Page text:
Books of the Future

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What mind-bending books and comic books do you look forward to reading this year?

To find out about upcoming books, we caught up with Lindsey Allyson, a blogger from The Bevy Bibliothèque. She is also a writer, working on a number of projects. You can read her work in Inaccurate Realities No. 2.

“I have been hearing a lot of great things about Pierce Brown’s Red Rising,” she told us. “It takes place on Mars and I actually haven’t come across too many novels that take place in space that I immensely enjoyed. This one sounds like it’s going to be good.” Here’s a synopsis of Red Rising:

Darrow is a Helldiver, one of a thousand men and women who live in the vast caves beneath the surface of Mars. Generations of Helldivers have spent their lives toiling to mine the precious elements that will allow the planet to be terraformed. Just knowing that one day people will be able to walk the surface of the planet is enough to justify their sacrifice. The Earth is dying, and Darrow and his people are the only hope humanity has left.

“I cannot wait to get my hands on Sarah J. Maas’ Heir of Fire, the third book in the Throne of Glass series,” she added. “Her series is a must-read for any fan of YA fantasy or just an all-compelling read in general.” Here is a synopsis of the book:

Lost and broken, Celaena Sardothien’s only thought is to avenge the savage death of her dearest friend: as the King of Adarlan’s Assassin, she is bound to serve this tyrant, but he will pay for what he did.

Allyson also added some support for self-published authors, people sometimes overlooked by readers.

I definitely can say that I think that self-published authors as a whole deserve more attention this year. In the past, I feel like when someone saw a writer was “self-published,” it was automatically paired with ““not good enough to sell” or “no editor wanted to publish this.”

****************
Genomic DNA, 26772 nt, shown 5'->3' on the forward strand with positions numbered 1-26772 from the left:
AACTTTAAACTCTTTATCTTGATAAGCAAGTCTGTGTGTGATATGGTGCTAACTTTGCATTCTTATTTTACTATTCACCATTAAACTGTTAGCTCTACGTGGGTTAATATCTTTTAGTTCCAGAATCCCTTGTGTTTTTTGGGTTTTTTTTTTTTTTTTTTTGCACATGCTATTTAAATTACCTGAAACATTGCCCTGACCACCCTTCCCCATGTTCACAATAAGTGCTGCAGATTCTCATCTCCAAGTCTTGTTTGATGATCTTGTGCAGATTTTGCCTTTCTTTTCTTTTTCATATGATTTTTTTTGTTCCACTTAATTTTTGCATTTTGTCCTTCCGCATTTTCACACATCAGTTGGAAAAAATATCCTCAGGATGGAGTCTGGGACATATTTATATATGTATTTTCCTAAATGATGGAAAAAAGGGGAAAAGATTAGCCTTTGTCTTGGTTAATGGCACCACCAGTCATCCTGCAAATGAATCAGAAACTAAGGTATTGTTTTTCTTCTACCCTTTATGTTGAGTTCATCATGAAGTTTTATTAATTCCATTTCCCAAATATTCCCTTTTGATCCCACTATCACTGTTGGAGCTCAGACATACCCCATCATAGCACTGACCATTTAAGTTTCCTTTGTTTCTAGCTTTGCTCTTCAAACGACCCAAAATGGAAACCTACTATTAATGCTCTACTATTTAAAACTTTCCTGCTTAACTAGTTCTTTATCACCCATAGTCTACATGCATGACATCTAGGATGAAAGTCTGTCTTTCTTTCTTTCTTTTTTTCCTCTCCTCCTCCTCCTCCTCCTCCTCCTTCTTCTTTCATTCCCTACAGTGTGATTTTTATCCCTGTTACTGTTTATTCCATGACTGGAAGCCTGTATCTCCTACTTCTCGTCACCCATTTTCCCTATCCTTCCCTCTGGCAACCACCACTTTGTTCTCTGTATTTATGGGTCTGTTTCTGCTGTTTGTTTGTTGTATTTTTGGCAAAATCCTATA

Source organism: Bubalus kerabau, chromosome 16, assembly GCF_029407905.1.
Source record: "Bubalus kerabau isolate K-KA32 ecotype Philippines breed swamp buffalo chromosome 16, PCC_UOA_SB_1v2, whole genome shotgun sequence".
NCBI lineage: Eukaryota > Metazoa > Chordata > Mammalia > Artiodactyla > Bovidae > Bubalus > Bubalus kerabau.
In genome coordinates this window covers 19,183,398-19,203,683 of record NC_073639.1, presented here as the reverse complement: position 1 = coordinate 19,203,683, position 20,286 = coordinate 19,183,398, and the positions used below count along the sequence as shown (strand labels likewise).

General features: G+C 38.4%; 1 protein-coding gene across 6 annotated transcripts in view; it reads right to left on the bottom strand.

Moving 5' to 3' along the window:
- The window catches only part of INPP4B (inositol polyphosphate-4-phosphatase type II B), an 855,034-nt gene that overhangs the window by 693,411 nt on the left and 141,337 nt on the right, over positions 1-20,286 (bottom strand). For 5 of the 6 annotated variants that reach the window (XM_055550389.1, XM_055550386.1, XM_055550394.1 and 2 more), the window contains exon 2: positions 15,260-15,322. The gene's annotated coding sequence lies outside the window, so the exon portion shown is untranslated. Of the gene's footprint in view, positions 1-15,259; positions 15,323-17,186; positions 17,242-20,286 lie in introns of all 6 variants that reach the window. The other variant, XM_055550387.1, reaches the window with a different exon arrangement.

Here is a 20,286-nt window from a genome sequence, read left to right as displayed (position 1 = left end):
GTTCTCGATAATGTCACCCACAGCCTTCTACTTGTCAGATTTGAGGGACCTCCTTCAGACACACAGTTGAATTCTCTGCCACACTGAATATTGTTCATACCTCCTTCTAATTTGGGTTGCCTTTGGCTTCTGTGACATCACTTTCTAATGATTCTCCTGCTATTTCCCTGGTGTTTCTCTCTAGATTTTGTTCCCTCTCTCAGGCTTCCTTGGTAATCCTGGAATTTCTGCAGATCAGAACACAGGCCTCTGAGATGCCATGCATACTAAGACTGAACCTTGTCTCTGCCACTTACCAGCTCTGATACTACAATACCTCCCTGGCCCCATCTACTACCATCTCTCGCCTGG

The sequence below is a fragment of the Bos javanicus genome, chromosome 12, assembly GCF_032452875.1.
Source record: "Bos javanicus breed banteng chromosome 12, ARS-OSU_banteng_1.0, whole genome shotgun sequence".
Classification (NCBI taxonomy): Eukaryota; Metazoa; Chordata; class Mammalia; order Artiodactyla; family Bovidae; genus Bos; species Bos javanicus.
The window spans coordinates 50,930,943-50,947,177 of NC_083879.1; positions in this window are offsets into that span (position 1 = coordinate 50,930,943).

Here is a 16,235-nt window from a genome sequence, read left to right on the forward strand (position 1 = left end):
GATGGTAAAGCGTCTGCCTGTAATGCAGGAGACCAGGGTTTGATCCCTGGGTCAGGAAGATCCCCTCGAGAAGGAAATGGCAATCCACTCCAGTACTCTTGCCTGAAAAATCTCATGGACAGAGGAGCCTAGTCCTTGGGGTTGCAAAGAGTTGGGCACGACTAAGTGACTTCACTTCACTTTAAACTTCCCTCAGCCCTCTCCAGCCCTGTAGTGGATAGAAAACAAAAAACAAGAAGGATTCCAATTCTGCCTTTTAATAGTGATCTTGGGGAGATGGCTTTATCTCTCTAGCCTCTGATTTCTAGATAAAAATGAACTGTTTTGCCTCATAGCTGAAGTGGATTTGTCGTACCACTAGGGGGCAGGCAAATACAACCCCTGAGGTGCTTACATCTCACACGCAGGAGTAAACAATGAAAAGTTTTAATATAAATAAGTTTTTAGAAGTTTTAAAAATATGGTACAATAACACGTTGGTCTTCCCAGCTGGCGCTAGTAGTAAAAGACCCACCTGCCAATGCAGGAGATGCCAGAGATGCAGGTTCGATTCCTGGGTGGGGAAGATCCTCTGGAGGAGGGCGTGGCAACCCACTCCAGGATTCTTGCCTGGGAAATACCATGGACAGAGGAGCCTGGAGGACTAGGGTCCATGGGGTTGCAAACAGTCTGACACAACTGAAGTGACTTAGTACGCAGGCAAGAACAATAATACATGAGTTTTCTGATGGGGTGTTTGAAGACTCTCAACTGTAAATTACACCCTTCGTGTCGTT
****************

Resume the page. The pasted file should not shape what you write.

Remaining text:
That’s definitely not always the case. Sometimes a story is totally awesome, but maybe the elements that make up the story or the plot are a hard sell because the market is super-saturated at the moment. I have a friend, for example, who wrote this awesome high fantasy novel about elemental magic users, but there are already SO many books on the MG/YA
book shelves that feature this. In the end, she decided to self-pub.

Does that mean her book isn’t good enough because that’s the publishing route she chose? No way. I think bloggers and readers are well on their way to realizing this now and it’s a great thing because some of my most memorable reads last year were self-pubbed titles that the general audience were not aware of.

While many of the people buying and reading books do frequent social media, it can still be a bit of a challenge to find out about self-pubbed titles because much of the promotion is through word of mouth. I think that’s why self-pubbed writers may be overlooked. After all, they are re in charge of their own promotions and the costs come out of their own
pockets, and that whole process can get pretty expensive.

“I’m also eagerly awaiting two books from two different series by one of my favourite authors, Silver Shadows and The Immortal Crown by by Richelle Mead,” Allyson concluded. “She’s the author who wrote Vampire Academy which was recently adapted into a film. I’m really into stories about strong, badass females.”

Here’s a synopsis of Silver Shadows:

Sydney Sage is an Alchemist, one of a group of humans who dabble in magic and serve to bridge the worlds of humans and vampires. They protect vampire secrets—and human lives.

And a synopsis of The Immortal Crown:

Religious investigator Justin March has Mae Koskinen, the beautiful supersoldier, assigned to protect him. Together they have been charged with investigating reports of the supernatural and the return of the gods, both inside the Republic of United North America and out. With this highly classified knowledge comes a shocking revelation: Not only are the gods vying for human control, but the elect—special humans marked by the divine—are turning against one another in bloody fashion.

(Image via NASA)

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